12. 12. Advantages Portlets have additional characteristics that make them different from Servlets. Portlet Modes Window States Portlet Preferences Standard Inter Portlet Communication (IPC) ◦ Public Render Parameter ◦ Events Resource Serving ◦ AJAX Support ◦ Binary data support Portlet Filters 12
  13. 13. Wonderful! This will definitely enhance the way we do business and attract more customers!!! I smell money… $$$ 13
  14. 14. Portlet lifecycle init() : Initializes the portlet render() : Renders the content processAction() : Called when the user performs the action processEvent() : Called when an event has been triggered serveResource() : Called when a ResourceURL is requested Destroy() : Releases the portlet object so it is eligible for garbage collection. 14
  15. 15. Portlet lifecycle (contd.) init phase – The init() method is called by the Liferay portlet container during the deployment of the project. This method is typically used to read initialization parameters from the portlet.xml. Render phase – During the Render phase, the portlet generates content based on its current state. The Render phase is called on all of the portlets on a page when that page is rendered. Portlets typically enter the Render phase as a result of page refresh or after the completion of the Action phase. Action phase – The portlet enters the Action phase as a result of the user interacting with that portlet. Specifically, the user interaction should result in a change of the state in the portal. Only one portlet can go through the Action phase during single request/response cycle. 15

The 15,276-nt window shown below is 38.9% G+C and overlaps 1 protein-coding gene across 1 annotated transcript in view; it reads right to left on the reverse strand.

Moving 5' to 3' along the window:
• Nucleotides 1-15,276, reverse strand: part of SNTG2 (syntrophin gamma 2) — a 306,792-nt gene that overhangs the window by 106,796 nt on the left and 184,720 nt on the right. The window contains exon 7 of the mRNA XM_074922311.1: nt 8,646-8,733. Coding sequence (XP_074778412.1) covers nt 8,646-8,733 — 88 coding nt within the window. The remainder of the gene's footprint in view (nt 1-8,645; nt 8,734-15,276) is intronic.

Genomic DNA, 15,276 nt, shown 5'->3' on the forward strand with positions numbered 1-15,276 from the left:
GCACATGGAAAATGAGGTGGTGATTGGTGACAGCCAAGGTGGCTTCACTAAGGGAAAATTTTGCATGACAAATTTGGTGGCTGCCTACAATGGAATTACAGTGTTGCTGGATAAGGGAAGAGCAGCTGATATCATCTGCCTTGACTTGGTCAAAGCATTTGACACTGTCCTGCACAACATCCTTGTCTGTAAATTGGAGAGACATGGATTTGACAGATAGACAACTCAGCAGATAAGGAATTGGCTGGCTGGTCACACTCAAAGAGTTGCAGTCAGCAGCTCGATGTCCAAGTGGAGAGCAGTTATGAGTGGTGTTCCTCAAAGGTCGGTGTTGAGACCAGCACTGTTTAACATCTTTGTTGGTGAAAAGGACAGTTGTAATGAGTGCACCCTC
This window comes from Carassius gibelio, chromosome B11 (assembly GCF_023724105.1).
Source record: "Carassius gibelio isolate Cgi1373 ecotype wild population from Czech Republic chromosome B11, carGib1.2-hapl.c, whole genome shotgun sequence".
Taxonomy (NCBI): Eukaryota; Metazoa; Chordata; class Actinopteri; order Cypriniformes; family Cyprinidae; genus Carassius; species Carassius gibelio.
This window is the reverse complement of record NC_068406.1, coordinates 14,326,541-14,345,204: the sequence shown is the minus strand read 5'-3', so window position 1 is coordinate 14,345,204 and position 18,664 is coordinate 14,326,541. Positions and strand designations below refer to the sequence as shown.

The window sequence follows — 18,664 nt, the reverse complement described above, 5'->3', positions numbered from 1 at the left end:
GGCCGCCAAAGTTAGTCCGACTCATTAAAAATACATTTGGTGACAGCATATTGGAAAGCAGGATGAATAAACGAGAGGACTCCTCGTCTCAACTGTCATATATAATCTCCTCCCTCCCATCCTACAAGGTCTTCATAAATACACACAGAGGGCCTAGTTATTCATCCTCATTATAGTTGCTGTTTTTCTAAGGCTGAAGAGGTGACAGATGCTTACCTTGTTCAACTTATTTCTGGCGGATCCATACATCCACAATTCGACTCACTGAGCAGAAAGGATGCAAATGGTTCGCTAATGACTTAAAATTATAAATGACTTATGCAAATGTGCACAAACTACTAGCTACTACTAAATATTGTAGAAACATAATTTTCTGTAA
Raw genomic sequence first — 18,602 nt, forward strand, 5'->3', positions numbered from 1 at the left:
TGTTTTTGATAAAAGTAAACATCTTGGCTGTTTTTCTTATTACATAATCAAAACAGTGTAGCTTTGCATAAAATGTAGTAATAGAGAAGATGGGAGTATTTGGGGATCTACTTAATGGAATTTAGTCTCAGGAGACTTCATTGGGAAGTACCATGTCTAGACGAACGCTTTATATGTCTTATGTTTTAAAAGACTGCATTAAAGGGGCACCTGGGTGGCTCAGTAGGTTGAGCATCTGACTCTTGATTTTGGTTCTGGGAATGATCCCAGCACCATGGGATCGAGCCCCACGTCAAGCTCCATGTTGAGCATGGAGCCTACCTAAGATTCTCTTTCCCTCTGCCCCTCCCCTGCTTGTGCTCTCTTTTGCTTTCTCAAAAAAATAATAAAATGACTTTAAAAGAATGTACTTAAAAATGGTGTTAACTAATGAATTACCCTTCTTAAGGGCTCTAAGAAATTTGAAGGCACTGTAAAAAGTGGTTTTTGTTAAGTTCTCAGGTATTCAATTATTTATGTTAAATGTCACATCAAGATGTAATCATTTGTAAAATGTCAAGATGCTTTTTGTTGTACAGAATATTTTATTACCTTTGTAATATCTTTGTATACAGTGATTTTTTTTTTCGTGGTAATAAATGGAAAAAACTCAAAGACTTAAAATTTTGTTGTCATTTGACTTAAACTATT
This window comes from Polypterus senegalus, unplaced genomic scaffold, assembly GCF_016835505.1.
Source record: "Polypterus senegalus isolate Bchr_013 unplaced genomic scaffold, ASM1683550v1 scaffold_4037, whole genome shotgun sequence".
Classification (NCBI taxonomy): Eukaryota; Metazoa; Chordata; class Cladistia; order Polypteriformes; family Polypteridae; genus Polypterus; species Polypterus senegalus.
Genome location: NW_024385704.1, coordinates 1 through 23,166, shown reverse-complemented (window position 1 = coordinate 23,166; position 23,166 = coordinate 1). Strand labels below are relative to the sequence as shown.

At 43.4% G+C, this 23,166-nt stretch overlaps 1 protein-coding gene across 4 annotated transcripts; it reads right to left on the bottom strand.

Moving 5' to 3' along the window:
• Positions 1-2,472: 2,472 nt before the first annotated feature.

16. 16. Portlet lifecycle (contd.) Event phase – The Event phase is used to process any Events triggered during the Action phase of the portlet lifecycle. Events are used for Inter Portlet Communication (IPC). Resource Serving phase – This phase allows portlets to serve dynamic content without the need calling the Render phase on all the portlets on the page. In Portlet 1.0, portlet requests always returned a full portal page. Destroy phase – This method gets called by the Liferay portlet container when it is removed from service. This phase allow to release any resources. 16
  17. 17. Portlet Request and Response 17
  18. 18. Java Portlet Specification The Java Portlet Specification defines a contract between the portlet container and portlets and provides a convenient programming model for Java portlet developers. ◦ JSR 168 ◦ JSR 286 18